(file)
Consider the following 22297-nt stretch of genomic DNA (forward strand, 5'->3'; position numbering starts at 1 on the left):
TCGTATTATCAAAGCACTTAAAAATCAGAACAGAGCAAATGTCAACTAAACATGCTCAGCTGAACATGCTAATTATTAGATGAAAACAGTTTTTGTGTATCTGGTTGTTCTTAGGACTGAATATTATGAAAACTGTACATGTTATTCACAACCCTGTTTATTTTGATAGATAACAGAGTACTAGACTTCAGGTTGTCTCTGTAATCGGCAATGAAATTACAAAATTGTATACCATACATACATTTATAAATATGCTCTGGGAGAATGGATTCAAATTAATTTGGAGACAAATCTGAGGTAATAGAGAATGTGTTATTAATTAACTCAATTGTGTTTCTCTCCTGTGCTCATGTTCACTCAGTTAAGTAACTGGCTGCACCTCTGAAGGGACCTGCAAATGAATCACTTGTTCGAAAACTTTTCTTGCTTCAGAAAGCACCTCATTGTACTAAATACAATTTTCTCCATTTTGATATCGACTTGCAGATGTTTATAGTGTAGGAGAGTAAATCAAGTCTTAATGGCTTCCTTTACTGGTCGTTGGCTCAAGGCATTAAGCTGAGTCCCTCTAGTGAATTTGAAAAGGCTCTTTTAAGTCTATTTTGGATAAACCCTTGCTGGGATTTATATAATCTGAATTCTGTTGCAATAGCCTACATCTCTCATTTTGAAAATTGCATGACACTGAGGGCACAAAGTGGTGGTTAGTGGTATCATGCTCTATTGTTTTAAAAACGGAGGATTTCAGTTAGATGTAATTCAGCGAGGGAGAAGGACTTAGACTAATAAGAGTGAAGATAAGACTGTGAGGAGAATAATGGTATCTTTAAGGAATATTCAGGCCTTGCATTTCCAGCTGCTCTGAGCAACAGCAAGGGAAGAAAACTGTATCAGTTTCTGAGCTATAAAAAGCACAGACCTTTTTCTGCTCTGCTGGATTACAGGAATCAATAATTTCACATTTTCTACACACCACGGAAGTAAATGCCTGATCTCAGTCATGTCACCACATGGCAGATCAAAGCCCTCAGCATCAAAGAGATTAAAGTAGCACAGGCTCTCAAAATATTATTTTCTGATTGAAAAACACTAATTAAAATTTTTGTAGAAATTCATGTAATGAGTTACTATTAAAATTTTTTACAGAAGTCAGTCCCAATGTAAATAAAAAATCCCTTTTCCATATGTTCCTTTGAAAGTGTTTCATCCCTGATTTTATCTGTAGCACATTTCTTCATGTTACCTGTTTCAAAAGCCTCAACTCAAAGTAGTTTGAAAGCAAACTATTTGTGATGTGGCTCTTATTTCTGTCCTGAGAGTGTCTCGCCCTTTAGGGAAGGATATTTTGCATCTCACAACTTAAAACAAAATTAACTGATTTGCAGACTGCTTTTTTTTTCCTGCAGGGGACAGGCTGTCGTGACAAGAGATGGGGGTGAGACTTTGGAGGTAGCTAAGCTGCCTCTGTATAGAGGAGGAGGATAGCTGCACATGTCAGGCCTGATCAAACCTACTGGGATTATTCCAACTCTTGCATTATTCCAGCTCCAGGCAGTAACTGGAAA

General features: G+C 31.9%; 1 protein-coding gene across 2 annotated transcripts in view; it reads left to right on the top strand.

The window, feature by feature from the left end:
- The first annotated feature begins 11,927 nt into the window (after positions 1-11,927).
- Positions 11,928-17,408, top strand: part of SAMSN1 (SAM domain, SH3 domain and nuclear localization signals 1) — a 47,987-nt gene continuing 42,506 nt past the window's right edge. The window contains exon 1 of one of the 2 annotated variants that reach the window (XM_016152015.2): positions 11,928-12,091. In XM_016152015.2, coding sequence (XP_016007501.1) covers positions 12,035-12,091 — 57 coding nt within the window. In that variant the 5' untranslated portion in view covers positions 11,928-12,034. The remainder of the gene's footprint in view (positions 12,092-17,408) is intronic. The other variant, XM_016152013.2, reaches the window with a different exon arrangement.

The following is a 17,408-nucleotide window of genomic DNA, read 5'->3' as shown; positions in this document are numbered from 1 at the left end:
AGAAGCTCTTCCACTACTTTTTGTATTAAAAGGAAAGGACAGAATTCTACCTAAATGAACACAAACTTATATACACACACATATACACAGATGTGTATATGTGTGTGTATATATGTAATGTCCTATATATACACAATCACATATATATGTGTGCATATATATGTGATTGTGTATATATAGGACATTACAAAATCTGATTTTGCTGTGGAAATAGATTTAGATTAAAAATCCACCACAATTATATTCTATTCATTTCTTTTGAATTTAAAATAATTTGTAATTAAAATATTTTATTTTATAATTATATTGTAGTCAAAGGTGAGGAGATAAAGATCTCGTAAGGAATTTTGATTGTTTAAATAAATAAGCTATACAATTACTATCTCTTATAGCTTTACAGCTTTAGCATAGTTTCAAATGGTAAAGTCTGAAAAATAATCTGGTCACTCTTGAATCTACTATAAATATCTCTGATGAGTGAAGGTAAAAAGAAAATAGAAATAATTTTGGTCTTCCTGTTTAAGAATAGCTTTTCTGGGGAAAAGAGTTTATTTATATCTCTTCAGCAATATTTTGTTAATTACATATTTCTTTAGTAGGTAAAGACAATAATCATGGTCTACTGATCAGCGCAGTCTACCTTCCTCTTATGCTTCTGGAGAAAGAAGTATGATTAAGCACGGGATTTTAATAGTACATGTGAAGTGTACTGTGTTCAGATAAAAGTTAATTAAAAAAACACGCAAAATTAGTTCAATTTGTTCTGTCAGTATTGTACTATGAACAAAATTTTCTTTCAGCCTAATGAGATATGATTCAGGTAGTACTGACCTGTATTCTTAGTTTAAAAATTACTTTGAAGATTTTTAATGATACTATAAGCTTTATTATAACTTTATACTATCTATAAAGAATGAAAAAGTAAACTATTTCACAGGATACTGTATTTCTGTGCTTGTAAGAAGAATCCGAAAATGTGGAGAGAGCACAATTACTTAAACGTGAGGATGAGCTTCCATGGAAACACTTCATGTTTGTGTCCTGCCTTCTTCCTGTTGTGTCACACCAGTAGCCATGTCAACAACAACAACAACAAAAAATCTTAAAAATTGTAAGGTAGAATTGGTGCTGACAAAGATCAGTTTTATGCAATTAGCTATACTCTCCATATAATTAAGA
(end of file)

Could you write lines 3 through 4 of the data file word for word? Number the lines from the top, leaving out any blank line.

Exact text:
General features: G+C 31.9%; 1 protein-coding gene across 2 annotated transcripts in view; it reads left to right on the top strand.

The window, feature by feature from the left end: